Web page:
Bagworm is an insect that feeds on many coniferous and deciduous trees and shrubs. The most common of these are arborvitae, juniper, spruce and pine. This perennial pest forms a bag that hangs from the plant on which it is feeding. This bag is constructed with silk and pieces of leaves and twigs from the host. At maturity, this bag may be 30-50 mm in length. The larvae are splotched brown to black, but are seldom seen as they remain in the self-spun bag. Adult males have clear wings and bodies covered in fur. Adult females are worm-like, lacking eyes, wings, functional legs and mouthparts. She will never leave the protective bag she constructed while in the larval stage. This pest feeds on the needles and leaves of it's host. When searching for signs of bagworm in plant material, look for yellow spots on the foliage, usually in the upper portions of the tree, in late summer. Dead, open patches are common on coniferous hosts. 1-1/2 inch to 2 inch cone shaped bags can be seen hanging from tree branches by late summer. This pest can cause heavy defoliation by late summer. Most deciduous hosts can refoliate after defoliation. Damage from bagworm feeding tends to be much more destructive to evergreen plants. In many cases, these infestations aren't noticed until the damage is quite severe.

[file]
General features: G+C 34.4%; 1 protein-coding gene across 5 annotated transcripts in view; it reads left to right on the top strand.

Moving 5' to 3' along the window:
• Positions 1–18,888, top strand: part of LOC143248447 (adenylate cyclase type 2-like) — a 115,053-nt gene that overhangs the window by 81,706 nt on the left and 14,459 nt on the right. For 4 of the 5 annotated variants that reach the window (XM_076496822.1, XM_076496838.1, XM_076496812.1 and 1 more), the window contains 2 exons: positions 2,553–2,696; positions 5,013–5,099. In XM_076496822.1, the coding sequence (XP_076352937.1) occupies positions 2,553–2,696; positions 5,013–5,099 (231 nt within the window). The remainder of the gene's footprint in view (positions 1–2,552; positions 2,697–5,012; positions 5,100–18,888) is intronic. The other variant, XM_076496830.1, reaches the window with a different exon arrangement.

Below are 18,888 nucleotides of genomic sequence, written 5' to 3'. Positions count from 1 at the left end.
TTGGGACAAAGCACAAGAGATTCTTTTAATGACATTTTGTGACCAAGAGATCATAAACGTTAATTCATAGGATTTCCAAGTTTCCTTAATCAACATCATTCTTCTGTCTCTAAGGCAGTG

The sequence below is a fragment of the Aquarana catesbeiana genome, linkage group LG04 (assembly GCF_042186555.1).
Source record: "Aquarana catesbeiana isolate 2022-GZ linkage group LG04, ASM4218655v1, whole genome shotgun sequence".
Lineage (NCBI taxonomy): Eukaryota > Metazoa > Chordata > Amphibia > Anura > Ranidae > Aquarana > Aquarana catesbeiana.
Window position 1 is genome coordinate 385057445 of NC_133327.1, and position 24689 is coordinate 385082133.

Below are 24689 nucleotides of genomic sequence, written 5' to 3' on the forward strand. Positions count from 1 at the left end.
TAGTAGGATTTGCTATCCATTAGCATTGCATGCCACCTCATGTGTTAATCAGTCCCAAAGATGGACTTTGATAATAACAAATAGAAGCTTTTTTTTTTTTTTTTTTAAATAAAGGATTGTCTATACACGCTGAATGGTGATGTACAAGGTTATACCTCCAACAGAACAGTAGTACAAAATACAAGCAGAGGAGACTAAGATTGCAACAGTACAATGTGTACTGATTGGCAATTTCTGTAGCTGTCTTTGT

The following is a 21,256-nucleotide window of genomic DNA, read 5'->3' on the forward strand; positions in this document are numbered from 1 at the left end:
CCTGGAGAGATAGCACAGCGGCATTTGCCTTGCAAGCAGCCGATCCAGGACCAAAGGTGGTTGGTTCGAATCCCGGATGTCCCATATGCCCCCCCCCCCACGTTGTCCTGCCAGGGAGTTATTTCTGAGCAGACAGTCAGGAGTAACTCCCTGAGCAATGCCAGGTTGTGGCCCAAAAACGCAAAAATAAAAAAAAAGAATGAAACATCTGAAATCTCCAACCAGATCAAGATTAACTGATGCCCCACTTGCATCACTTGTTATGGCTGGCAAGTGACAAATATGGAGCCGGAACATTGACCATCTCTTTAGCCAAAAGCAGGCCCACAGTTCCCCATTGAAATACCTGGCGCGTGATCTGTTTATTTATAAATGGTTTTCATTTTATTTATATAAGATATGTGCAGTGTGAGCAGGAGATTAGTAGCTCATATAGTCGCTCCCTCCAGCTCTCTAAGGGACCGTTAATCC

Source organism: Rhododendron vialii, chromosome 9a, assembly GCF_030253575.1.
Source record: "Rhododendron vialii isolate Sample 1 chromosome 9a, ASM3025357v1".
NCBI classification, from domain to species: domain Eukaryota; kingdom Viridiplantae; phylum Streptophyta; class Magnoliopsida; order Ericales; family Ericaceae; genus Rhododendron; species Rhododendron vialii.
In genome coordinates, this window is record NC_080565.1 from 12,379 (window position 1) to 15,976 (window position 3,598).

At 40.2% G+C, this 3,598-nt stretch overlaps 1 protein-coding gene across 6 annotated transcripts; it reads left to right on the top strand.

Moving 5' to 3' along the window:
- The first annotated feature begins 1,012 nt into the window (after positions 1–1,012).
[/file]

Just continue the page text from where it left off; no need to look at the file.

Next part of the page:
Bagworm can be challenging to control because they often go undetected until it is too late in the season to apply effective treatment. The larvae are much more sensitive to pesticide applications before they mature. It is important to time the treatments in early spring to mid-summer, depending on the size and species of host. Picking the bags off by hand before egg hatch can help to reduce populations, but is not always feasible. Look for bags during the winter to identify plants for treatment the following year. With proper timing and application, foliar spraying or soil injections of pesticides can provide good control of bagworm.
One of the most compelling features of the new home that we purchased in Buckingham in the summer of 2013 was it's lush, mature, and diverse landscaping. For the first several weeks after our move, however, we had little opportunity to enjoy it as we were inundated with moving boxes and the interior of our new home was in total disarray. I had noticed, nevertheless, that several of our large Colorado Blue Spruces were laden with many "pinecones”; imagine our surprise when, one day, my husband saw them in motion. Upon closer inspection, we recognized that these beautiful trees had an infestation of bagworms. Read more>>